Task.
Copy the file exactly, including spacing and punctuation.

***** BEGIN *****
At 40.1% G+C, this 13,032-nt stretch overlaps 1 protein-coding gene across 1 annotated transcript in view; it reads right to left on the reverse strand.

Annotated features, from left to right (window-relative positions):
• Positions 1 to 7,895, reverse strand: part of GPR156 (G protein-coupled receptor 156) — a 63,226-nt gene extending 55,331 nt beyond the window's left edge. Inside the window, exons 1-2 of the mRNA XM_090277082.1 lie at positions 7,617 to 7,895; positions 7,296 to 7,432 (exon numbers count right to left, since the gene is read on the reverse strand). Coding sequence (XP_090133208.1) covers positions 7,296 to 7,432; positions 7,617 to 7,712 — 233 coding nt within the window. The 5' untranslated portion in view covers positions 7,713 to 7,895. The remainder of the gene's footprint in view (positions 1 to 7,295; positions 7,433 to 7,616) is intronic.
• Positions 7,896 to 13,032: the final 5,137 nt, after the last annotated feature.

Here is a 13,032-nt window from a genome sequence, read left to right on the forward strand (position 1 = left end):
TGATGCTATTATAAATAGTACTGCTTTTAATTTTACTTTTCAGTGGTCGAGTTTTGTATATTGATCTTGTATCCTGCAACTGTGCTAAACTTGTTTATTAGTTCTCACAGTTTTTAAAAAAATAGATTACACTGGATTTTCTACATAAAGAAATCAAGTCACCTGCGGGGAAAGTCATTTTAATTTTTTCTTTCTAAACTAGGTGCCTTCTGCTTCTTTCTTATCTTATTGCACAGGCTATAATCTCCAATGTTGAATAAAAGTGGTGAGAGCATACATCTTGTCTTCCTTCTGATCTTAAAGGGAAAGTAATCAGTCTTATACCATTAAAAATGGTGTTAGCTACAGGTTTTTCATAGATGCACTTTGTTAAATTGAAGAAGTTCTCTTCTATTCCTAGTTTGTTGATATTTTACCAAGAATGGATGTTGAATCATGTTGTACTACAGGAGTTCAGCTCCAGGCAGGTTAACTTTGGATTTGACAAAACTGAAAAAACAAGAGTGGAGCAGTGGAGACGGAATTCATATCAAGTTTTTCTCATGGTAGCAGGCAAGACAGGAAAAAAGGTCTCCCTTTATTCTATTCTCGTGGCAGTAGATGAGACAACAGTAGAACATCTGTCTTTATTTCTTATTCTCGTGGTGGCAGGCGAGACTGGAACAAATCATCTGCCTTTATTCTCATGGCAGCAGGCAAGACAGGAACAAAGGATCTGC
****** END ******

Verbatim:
At 40.1% G+C, this 13,032-nt stretch overlaps 1 protein-coding gene across 1 annotated transcript in view; it reads right to left on the reverse strand.

Annotated features, from left to right (window-relative positions):
• Positions 1 to 7,895, reverse strand: part of GPR156 (G protein-coupled receptor 156) — a 63,226-nt gene extending 55,331 nt beyond the window's left edge. Inside the window, exons 1-2 of the mRNA XM_090277082.1 lie at positions 7,617 to 7,895; positions 7,296 to 7,432 (exon numbers count right to left, since the gene is read on the reverse strand). Coding sequence (XP_090133208.1) covers positions 7,296 to 7,432; positions 7,617 to 7,712 — 233 coding nt within the window. The 5' untranslated portion in view covers positions 7,713 to 7,895. The remainder of the gene's footprint in view (positions 1 to 7,295; positions 7,433 to 7,616) is intronic.
• Positions 7,896 to 13,032: the final 5,137 nt, after the last annotated feature.

Here is a 13,032-nt window from a genome sequence, read left to right on the forward strand (position 1 = left end):
TGATGCTATTATAAATAGTACTGCTTTTAATTTTACTTTTCAGTGGTCGAGTTTTGTATATTGATCTTGTATCCTGCAACTGTGCTAAACTTGTTTATTAGTTCTCACAGTTTTTAAAAAAATAGATTACACTGGATTTTCTACATAAAGAAATCAAGTCACCTGCGGGGAAAGTCATTTTAATTTTTTCTTTCTAAACTAGGTGCCTTCTGCTTCTTTCTTATCTTATTGCACAGGCTATAATCTCCAATGTTGAATAAAAGTGGTGAGAGCATACATCTTGTCTTCCTTCTGATCTTAAAGGGAAAGTAATCAGTCTTATACCATTAAAAATGGTGTTAGCTACAGGTTTTTCATAGATGCACTTTGTTAAATTGAAGAAGTTCTCTTCTATTCCTAGTTTGTTGATATTTTACCAAGAATGGATGTTGAATCATGTTGTACTACAGGAGTTCAGCTCCAGGCAGGTTAACTTTGGATTTGACAAAACTGAAAAAACAAGAGTGGAGCAGTGGAGACGGAATTCATATCAAGTTTTTCTCATGGTAGCAGGCAAGACAGGAAAAAAGGTCTCCCTTTATTCTATTCTCGTGGCAGTAGATGAGACAACAGTAGAACATCTGTCTTTATTTCTTATTCTCGTGGTGGCAGGCGAGACTGGAACAAATCATCTGCCTTTATTCTCATGGCAGCAGGCAAGACAGGAACAAAGGATCTGC